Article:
If a person has a child approaching kindergarten in the Fall of 2020, or a child in 8th grade and ready to begin High School, choice of school issues should now be front and center.
We, at the Schwartz, Fox & Saltzman, LLC Firm, believe, and advise our clients, that the Fall season, of the year before the beginning of the following school year, is the appropriate time to determine if parents are in agreement regarding school choice. If not, a Petition for Custody (if parties have no custody order) or a Petition to Modify an existing order, should be filed right away.
School choice can be a thorny issue. If one parent already enjoys primary physical child custody and substantially more custodial time with the child than the other parent, that parent with primary custody will likely have the child go to school near the primary custodian’s home. But that is not a hard and fast rule. Each case is unique, as are the factors in each case. Here are but a few considerations:
a. Private School (Parochial or Private) v. Public School: Has the child been in private school for a number of years? What are the economics of the parties? Is there an excellent public school alternative? These are but a few of the types of questions that may arise.
b. Is one parent in the suburbs and the other parent in Philadelphia?: Does the parent in the suburbs live in an area with an excellent school district and far superior schools? Like it or not, if one parent lives in Lower Merion, Abington, Council Rock, or other similar school district, this can be an important factor in determining school choice? Is this one fact going to overwhelm the conversation? Not necessarily, but it is an important consideration for the Court. What if the parent in the suburbs, in the superior school, is the parent who has partial custody, is inconsistent with attending visits and hasn’t developed a deep bond with the child? This can be a heavily weighted fact also.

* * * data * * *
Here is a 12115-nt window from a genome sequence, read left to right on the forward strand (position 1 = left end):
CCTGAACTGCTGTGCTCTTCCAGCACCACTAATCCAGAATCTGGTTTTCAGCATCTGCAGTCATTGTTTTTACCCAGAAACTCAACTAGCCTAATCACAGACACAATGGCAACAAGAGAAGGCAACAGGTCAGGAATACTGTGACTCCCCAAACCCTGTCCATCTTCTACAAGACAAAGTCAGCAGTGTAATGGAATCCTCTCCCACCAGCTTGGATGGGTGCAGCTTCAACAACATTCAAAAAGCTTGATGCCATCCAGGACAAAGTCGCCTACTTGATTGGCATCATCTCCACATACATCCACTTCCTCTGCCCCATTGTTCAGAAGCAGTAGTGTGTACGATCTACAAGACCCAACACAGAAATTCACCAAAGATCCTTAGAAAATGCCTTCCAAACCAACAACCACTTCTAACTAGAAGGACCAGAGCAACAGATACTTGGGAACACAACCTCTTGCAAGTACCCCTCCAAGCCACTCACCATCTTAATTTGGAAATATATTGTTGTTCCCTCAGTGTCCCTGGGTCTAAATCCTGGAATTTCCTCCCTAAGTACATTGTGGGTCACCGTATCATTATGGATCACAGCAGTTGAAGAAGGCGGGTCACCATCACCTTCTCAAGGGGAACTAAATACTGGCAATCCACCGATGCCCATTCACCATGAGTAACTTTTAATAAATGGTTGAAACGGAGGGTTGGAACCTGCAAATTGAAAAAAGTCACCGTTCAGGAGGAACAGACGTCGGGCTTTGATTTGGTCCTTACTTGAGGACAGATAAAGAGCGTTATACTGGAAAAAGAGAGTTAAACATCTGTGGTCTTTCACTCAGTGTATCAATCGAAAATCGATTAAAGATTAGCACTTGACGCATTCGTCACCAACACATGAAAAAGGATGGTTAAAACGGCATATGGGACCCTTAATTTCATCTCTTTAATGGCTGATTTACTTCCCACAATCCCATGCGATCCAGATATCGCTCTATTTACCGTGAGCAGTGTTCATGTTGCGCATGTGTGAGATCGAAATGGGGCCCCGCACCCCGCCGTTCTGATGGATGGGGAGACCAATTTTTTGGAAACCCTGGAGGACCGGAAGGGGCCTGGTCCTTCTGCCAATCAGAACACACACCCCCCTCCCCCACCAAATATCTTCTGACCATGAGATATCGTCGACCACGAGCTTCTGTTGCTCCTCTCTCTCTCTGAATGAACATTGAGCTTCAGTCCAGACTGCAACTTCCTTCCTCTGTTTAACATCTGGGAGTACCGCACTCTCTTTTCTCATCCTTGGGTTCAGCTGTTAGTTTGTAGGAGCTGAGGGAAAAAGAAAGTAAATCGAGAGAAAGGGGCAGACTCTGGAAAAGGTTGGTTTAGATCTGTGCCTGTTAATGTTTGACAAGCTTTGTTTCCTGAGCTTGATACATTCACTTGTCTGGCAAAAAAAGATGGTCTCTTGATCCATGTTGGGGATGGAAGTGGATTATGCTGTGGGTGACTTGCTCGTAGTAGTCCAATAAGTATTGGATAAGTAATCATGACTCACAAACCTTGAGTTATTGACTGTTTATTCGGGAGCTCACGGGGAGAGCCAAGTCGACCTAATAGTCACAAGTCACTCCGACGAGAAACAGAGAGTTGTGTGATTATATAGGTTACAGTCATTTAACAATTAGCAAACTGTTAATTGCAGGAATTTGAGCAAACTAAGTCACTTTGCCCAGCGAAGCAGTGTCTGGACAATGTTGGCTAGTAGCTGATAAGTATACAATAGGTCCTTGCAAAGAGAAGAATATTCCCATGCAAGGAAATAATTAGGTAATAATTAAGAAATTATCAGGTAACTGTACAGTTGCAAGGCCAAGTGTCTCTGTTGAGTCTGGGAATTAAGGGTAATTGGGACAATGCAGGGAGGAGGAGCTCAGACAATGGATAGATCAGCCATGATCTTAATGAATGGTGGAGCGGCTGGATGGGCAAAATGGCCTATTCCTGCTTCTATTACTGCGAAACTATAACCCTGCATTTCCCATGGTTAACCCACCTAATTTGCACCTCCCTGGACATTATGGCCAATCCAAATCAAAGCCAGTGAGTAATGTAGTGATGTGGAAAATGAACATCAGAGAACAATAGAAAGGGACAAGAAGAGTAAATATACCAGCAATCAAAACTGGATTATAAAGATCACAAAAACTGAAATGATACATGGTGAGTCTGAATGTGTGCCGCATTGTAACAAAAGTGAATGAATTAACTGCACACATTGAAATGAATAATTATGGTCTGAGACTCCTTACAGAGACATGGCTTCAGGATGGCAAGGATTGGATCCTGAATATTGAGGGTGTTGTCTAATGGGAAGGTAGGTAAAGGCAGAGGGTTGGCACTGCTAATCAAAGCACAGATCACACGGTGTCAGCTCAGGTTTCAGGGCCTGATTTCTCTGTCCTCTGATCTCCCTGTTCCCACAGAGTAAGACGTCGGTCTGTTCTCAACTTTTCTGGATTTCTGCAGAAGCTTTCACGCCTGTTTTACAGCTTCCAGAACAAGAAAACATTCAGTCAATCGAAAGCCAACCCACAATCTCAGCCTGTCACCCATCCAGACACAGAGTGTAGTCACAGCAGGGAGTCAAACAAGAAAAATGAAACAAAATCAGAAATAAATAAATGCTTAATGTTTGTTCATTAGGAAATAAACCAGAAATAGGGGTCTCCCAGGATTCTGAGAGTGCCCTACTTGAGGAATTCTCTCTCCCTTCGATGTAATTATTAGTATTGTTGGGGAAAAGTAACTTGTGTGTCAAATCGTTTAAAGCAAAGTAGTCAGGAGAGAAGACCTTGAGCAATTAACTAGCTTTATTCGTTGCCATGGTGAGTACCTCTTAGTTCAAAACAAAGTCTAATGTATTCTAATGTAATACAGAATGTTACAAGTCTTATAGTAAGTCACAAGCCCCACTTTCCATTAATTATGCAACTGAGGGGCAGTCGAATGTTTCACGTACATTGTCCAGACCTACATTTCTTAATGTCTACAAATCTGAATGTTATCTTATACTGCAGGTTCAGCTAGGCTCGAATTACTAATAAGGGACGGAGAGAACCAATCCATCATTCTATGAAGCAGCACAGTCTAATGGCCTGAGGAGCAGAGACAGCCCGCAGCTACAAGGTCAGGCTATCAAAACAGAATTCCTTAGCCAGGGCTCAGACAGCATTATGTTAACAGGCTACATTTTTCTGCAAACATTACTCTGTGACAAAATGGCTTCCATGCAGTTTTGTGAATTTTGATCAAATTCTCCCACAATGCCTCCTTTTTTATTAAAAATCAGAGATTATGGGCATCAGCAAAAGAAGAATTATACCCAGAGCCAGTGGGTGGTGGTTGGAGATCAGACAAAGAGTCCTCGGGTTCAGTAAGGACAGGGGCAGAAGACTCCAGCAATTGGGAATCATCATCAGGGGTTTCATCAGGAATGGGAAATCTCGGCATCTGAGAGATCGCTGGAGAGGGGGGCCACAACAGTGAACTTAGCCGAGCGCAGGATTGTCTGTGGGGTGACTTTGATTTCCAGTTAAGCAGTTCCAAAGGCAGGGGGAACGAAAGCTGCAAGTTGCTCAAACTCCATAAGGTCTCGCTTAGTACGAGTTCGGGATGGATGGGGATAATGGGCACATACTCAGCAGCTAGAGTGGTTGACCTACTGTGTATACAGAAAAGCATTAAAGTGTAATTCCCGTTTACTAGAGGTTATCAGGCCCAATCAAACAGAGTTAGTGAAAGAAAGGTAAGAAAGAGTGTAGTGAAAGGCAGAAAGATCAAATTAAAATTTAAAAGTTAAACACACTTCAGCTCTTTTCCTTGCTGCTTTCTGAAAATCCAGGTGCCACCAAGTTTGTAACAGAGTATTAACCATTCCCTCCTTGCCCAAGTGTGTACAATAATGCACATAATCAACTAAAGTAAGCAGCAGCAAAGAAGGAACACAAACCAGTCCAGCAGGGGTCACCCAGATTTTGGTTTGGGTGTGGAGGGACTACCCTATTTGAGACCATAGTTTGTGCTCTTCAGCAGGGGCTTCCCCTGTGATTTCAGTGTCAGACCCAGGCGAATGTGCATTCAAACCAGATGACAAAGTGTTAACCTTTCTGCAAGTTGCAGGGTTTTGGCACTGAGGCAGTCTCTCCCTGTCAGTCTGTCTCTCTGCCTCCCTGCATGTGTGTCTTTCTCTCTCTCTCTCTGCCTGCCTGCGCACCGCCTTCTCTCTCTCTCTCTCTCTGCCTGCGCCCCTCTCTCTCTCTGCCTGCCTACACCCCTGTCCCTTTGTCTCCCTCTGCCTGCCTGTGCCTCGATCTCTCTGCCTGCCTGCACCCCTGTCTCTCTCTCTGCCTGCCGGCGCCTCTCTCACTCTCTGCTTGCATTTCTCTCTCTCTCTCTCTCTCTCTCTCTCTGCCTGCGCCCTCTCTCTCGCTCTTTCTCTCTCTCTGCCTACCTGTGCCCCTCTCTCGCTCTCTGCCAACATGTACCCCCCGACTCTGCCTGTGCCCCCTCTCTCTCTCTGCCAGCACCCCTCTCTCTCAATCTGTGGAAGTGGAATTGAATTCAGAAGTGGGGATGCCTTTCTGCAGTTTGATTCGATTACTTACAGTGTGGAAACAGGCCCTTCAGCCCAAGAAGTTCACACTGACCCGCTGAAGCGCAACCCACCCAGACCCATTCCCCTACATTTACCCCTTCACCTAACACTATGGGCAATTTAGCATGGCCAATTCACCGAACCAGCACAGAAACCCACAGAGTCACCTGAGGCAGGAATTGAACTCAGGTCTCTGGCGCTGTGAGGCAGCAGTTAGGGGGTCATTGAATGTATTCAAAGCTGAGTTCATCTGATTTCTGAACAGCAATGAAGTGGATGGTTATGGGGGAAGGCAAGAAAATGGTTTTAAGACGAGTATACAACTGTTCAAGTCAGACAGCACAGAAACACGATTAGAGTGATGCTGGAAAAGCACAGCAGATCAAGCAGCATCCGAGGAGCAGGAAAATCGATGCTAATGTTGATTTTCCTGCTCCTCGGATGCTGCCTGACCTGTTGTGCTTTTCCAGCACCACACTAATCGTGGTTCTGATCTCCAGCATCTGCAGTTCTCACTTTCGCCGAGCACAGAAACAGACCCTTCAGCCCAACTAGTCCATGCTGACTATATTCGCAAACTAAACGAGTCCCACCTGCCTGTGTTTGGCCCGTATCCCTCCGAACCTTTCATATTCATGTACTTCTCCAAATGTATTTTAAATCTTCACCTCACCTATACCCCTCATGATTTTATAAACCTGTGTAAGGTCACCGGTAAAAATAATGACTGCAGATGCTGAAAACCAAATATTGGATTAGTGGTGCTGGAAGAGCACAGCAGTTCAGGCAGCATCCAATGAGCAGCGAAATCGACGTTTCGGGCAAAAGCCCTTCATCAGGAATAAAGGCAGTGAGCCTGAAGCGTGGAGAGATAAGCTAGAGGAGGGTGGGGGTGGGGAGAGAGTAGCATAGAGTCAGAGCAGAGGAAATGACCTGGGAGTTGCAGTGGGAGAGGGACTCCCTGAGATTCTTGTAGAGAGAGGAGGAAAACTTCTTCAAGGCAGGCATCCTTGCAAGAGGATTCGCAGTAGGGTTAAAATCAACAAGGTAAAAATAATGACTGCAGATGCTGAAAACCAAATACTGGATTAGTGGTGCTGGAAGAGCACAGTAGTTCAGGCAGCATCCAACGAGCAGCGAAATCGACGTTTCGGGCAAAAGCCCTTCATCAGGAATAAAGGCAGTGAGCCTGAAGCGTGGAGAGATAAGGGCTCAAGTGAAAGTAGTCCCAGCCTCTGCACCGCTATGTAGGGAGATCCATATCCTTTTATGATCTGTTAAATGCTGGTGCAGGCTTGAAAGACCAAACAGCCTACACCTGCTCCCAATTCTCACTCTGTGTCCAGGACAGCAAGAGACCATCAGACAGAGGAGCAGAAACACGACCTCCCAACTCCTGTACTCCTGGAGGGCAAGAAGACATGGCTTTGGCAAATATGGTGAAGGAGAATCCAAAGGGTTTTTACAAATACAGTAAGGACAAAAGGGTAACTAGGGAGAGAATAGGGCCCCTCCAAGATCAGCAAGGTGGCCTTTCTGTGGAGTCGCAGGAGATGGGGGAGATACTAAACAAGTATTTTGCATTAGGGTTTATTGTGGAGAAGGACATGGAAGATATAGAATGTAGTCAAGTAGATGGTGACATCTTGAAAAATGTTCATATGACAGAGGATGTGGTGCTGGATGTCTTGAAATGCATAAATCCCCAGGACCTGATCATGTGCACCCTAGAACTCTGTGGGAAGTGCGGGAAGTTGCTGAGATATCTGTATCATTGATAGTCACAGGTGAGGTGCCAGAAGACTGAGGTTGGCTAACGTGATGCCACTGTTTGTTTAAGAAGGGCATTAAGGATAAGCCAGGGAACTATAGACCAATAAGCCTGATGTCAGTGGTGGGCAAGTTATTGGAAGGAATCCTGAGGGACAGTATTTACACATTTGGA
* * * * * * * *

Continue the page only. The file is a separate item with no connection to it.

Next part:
c. Does the child have special needs, which only a specialized school can meet? This can be a very important factor, especially if the school, which is not the specialized school, can’t meet the needs of the child.
Many times, parents float along in a Custody Order, especially a shared physical custody order (equal time), and it is not until school-age time that controversy arises regarding which school, in which neighborhood, will the child attend. If parents, for example, live 45 minutes apart (South Philadelphia and the Far Northeast or Roxborough), a shared or equal physical custody schedule simply won’t work during a school week, or will e very difficult on the child to get to school for an 8:00 AM bell. It is not until the school choice issue arises that parents realize shared physical custody while living 45 minutes apart has little chance of success during the school year.
Parents need to objectively assess the situation, with the question being not what is best for the parent, but what is best for the child. That is what the Court will do, look out for the best interest of the child. If we can be of help, contact us today.